The big news (at least for e-book readers) is that Moonheart is finally available at peanutpress.com. You can access it at:
But there's other book news as well. The long untitled fourth collection of Newford stories finally has a title (courtesy of MaryAnn). It will be called Tapping the Dream Tree. I'll be turning it later this week, so it should be out by this time next year from Tor Books.
Subterranean Press is also planning a couple of hardcover reprints: A Handful of Coppers: Collected Early Stories, Vol. I is the first of three forthcoming collections of material that either first saw print in small press magazines during the late seventies/early eighties or is appearing here for the first time. Volume I is due next year and will focus on heroic fantasy, bringing "The Fair at Emain Macha" back into print, as well as three earlier stories featuring the same character, and a number of other stories. The other volumes will collect all the secondary world fantasies in one book, and all the contemporary and dark fantasies in the other.
Also due next year from Subterranean Press will be the first hardcover edition of Wolf Moon, which will see a later paperback reprint as part of the new Firebird line that Sharyn November is editing for Viking. MaryAnn will be providing covers for both of the Subterranean Press books.
And speaking of MaryAnn, when she's not busy with her art, she's been hard at work on a major update of her Web site, including a virtual version of her Reclectica Shop which, with all of its funky trinkets and the like, wouldn't be out of place on a side street in Newford's Crowsea area. To see what she's been up to, go to:
She also has some nice things up for auction, including a copy of Triskell Tales. To check out her auction site, go to:
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The World Fantasy Convention in Montréal has come and gone. It was great meeting some of you there; hopefully more of you will be able to make it to Minneapolis in 2002. MaryAnn and I are already saving our pennies towards it.
I wish I had time to write a bit about all the things those of you who didn't come this year missed, but I'm so pressed for time these days (working on a new book, putting together the three collections, etc., etc.) that I'll have to just say it was great fun. But I have to say that one of the highlights for us is getting together with friends we don't get to see often, or meeting new ones. Happily we got to hang with Nina Hoffman, Gay & Joe Haldeman, the Clockwork Storybook gang from Austin (next year we need a less serious monkey panel—and I know, that seems like an oxymoron, because how can you have monkeys and seriousness on the same panel?), Sharyn November, Patrick Nielsen Hayden, Tim & Serena Powers, and…oh, far too many people to mention here.
But a real highlight was finally getting to meet Paul Brandon and his wife Julie Hinchliffe, who came all the way from Australia to attend, and then spend a week with us in Ottawa. I've been corresponding with Paul for years and had been looking forward to this for a long time.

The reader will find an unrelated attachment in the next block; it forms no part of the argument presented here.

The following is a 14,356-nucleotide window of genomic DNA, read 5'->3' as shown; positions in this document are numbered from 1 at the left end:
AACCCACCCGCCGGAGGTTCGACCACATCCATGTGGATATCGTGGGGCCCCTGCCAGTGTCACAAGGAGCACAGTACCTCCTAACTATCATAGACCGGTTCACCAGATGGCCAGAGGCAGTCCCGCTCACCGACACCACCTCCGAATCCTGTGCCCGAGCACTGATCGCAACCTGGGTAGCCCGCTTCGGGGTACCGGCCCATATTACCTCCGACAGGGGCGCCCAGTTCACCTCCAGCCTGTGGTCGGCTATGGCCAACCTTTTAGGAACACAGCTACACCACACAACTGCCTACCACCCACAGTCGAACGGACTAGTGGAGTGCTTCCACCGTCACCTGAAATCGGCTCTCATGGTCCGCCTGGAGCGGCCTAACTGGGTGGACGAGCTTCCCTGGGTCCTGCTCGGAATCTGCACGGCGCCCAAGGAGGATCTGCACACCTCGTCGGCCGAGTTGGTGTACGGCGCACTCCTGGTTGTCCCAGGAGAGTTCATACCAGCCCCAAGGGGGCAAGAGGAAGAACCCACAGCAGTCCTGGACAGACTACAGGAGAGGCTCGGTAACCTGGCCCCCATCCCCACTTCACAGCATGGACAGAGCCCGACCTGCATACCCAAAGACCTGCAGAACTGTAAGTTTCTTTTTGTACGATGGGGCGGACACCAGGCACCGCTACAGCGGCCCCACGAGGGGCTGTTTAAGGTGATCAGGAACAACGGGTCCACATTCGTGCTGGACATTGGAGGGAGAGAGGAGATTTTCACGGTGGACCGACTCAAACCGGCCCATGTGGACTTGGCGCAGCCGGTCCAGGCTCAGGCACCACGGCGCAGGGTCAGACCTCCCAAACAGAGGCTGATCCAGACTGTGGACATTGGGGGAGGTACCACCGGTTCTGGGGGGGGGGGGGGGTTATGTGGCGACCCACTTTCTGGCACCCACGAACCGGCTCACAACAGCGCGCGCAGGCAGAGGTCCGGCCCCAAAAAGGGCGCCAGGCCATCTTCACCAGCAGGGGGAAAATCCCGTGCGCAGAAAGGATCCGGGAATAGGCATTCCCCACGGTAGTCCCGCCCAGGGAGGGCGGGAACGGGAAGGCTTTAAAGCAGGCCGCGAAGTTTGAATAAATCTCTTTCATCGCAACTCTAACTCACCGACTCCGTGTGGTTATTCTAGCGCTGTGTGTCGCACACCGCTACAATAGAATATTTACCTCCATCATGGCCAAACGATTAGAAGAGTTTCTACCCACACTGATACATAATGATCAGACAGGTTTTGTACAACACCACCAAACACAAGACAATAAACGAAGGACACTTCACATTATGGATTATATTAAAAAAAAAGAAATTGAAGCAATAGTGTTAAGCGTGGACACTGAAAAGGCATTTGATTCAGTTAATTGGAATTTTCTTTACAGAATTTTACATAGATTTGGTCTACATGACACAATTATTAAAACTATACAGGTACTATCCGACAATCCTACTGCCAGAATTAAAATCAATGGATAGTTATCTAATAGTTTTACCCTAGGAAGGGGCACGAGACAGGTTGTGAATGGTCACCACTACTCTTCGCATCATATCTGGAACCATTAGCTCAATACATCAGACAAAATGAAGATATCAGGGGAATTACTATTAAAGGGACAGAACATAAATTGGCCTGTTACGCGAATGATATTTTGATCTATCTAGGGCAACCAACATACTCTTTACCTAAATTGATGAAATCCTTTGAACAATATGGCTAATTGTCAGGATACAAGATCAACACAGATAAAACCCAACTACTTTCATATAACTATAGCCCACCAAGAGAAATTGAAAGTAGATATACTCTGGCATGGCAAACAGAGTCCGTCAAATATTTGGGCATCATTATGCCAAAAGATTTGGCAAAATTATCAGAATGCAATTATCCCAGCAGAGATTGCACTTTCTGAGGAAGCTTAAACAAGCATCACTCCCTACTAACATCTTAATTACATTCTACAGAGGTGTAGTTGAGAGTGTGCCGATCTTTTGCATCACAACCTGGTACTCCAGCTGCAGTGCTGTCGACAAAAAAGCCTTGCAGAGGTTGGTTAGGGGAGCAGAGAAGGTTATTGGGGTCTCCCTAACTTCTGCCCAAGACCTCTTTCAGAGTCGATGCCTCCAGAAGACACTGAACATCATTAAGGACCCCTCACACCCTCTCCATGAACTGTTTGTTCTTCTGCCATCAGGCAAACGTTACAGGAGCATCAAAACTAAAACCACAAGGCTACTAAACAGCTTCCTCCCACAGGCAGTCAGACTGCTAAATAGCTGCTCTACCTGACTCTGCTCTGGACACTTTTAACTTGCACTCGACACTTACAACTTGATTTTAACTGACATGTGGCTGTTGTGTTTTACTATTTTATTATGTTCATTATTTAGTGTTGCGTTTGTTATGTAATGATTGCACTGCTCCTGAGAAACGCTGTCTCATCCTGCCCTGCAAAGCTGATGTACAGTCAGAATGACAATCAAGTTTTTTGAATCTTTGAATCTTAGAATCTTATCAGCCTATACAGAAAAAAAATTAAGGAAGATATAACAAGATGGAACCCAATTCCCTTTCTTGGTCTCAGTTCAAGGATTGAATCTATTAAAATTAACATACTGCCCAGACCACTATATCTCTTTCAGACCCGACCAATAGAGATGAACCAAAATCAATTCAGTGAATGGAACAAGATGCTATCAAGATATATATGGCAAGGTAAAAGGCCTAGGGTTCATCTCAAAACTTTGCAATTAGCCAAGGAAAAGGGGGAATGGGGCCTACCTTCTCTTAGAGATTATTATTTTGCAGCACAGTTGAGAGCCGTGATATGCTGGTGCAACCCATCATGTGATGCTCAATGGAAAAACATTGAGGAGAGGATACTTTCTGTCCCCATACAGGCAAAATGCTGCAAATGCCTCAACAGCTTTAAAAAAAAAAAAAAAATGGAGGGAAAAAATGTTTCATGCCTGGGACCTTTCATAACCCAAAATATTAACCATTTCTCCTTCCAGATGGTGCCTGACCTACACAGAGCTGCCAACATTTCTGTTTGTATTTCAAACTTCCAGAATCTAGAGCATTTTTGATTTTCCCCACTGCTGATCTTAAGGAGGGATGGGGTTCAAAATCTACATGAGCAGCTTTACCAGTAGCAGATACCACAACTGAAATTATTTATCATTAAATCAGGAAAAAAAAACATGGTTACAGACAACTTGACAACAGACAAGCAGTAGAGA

Paul has a new book out, Swim the Moon, that I love and I think you will, too. It's got fiddles and selchies and magic and all sorts of wonderful things in it. Paul also plays a mean open-tuned Celtic guitar and sat in with us at the pub on Thursday as well as at the Saturday night cabaret at the convention which was hosted by Ellen Kushner and Ellen Klages (who did the most hilarious, off-the-cuff, stand-up routine) and featured music from many of the folks mentioned in the paragraph above.
Other than that let me make a quick mention of a few CDs that have gone into constant rotation here in the de Lint/Harris household: I don't think I'm ever going to get tired of Chris Knight's A Pretty Good Guy, and that's not because there are a couple of co-writes with Fred Eaglesmith on it—though they don't hurt. I've been playing this pretty much every day for a month. And then there's Barricades & Brickwalls, a new release from Kasey Chambers that's only available in Australia at the moment, but should get a North American release early in 2002. And MaryAnn wants me to be sure to mention Pete Yorn's musicforthemorningafter, which she hasn't stopped playing since we picked it up in Austin earlier this year.
Locally (at least to us) there's Lynn Miles with another collection of bittersweet and achingly beautiful songs called Unravel and for the fans of trad. music out there, The Whistling Thief by Duncan Cameron, one of our former session friends from the Cock Robin days, who plays everything from whistles and pipes to bouzouki and guitar, and has an amazing voice. Duncan's CD was released in 2000, but I just got a copy last night at a show at the Black Sheep Inn where Duncan was playing with the Pierre Schryer Band (which was a great show, by the way). It might be a little hard to find in your local shop, or even on-line, so if you're interested in tracking down a copy, you could try writing to Duncan at firstname.lastname@example.org to find out about its availability.
And that's about it, except having mentioned Moonheart above, I should also mention to those of you who write to ask me where they can find out more about the history and mythology of Taliesin that I'm in the middle of a wonderful new book about him: The Song of Taliesin: Tales from King Arthur's Bard by John Matthews (Quest Books). So far, it's a fine read with an excellent bibliography in the back.
Until again, stay strong and dream true.